Danny Ainge, who shunned a million-dollar pro basketball career to play for the Toronto Blue Jays, may be wavering in his commitment to baseball.
The cause: a seven-week-long baseball strike that Ainge admitted took some fun out of the sport for him.
"I'll say this much. During the strike, I had thoughts of playing basketball," Ainge said Friday night before taking the field for an exhibition game against the New York Mets.
Ainge is in the first year of a three-year deal with the Blue Jays. A clause in his contract prohibits him from playing competitive basketball while playing for Toronto.
Ainge, a first-team basketball All-America out of Brigham Young, was drafted in the second round by the NBA's Boston Celtics. He answered, "no comment," when asked if he's talked with anyone in the NBA since the start of the baseball strike.
As a 6-foot-4 guard for the Cougars in his senior season, Ainge led his team to the 1981 NCAA East Regionals, where BYU defeated Notre Dame, 51-50, before losing in the regional final to Virginia, 74-60.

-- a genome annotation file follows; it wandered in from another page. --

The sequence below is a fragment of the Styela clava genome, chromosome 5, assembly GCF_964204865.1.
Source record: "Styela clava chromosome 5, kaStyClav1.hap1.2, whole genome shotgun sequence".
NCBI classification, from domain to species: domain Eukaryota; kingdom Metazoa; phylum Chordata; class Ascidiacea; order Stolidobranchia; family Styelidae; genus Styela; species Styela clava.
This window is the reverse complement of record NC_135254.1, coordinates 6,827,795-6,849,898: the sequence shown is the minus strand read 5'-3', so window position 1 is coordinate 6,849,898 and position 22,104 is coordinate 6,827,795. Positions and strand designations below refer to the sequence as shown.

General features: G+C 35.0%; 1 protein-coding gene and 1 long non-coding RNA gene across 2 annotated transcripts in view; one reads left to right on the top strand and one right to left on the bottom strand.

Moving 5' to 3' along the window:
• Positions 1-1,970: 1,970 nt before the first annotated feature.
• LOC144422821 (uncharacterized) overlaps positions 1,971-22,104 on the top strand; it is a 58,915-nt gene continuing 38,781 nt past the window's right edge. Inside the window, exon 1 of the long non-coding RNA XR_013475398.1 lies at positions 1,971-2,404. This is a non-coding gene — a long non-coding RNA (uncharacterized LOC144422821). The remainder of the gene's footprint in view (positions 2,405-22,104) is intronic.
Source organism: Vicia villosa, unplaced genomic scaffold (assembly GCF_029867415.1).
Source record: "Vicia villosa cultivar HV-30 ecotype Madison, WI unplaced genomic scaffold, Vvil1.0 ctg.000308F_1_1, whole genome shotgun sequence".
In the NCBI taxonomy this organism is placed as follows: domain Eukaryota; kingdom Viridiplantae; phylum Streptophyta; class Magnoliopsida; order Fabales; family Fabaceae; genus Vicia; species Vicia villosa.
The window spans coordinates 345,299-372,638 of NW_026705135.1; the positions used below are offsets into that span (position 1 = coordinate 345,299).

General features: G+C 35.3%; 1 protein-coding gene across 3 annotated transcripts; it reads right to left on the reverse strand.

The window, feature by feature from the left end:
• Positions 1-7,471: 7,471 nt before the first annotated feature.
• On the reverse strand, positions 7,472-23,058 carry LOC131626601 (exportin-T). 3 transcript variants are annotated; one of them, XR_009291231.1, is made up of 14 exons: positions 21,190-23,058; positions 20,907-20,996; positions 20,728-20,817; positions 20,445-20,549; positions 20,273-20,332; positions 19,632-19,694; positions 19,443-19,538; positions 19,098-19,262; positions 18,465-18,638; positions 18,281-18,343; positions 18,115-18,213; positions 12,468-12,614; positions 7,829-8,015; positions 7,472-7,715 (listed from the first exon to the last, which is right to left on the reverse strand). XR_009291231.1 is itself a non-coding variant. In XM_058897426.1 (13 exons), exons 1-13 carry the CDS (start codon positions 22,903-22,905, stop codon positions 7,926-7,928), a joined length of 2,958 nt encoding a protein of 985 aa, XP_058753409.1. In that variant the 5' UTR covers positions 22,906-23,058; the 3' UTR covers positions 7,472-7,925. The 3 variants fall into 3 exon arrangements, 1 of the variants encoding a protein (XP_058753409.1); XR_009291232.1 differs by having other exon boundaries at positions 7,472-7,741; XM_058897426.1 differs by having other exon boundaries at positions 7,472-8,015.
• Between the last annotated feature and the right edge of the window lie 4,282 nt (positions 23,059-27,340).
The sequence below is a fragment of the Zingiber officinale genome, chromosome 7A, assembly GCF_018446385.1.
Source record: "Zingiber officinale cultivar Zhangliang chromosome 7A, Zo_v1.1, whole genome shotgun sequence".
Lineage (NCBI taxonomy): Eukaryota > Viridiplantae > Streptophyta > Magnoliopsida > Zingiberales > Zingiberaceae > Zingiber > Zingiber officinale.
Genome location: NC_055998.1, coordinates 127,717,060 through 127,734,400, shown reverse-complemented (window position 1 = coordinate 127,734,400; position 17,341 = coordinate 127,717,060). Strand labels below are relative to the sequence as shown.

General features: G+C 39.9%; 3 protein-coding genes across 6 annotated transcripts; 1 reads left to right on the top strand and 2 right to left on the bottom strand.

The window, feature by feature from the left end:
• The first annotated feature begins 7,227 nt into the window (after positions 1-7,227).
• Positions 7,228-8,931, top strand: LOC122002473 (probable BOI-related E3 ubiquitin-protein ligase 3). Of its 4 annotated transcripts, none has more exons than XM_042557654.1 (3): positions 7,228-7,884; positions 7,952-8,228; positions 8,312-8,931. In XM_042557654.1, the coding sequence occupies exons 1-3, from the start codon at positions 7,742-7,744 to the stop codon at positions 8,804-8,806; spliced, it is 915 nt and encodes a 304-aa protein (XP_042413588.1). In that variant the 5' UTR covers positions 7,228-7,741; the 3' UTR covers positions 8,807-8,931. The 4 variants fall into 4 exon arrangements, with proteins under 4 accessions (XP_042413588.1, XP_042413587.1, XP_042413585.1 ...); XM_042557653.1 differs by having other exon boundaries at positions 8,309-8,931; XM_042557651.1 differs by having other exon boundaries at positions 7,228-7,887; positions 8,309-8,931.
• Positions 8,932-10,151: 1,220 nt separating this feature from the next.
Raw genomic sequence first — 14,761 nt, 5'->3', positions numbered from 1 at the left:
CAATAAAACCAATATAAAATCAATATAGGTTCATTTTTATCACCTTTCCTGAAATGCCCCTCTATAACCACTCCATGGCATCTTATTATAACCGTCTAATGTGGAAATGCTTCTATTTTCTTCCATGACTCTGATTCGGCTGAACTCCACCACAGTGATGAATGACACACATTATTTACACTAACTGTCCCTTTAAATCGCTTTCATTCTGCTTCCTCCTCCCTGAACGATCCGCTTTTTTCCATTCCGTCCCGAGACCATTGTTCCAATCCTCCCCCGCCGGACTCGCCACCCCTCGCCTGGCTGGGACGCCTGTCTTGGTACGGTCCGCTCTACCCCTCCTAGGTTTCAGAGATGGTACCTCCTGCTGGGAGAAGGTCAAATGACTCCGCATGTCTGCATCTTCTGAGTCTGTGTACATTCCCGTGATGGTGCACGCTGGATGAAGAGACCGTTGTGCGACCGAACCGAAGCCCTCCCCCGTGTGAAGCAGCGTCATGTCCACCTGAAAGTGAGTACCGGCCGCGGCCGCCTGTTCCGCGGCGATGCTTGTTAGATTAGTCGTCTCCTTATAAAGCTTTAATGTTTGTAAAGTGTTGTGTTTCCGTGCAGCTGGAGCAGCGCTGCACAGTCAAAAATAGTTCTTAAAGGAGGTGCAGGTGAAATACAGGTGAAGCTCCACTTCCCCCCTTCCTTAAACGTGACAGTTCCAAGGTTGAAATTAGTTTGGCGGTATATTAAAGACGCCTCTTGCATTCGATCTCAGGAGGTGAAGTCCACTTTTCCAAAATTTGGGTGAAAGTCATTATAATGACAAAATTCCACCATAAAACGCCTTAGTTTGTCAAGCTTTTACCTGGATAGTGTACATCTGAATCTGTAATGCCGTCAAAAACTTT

At the conclusion of the NBA draft early last month, Celtic general manager Red Auerbach said, "We all know if Ainge was completely available, he'd go high. We had a lot of offers for that 31st pick, and we turned them down. You don't turn down offers to play games. We think we have a shot at him."
In the past, while refusing to rule out the possibility of an NBA career, Ainge has maintained steadfastly that his first love was baseball. He is considered a fine fielding third baseman, but so far has been unable to break the .250 barrier in hitting.
"The strike made me realize how much a business baseball really is," Ainge said. "I've always looked at the game as being fun, but I guess when there's that much money involved, you have to know it's a business, especially when you're out that long over an issue that should have been resolved."
Ainge, born in Eugene, Ore., but now living with his wife, Michelle, and their daughter, Ashlee, in Provo, Utah, said he felt the game itself would recover unscarred from the strike.
"As far as I can see, there are no negatives for baseball coming out of this strike," he said. He added that while some teams' players may harbor a lingering bitterness for management, that was not the case on the Blue Jays.
"We didn't have anyone really that directly involved in the negotiations," Ainge said. "I sure don't see any bitterness here."
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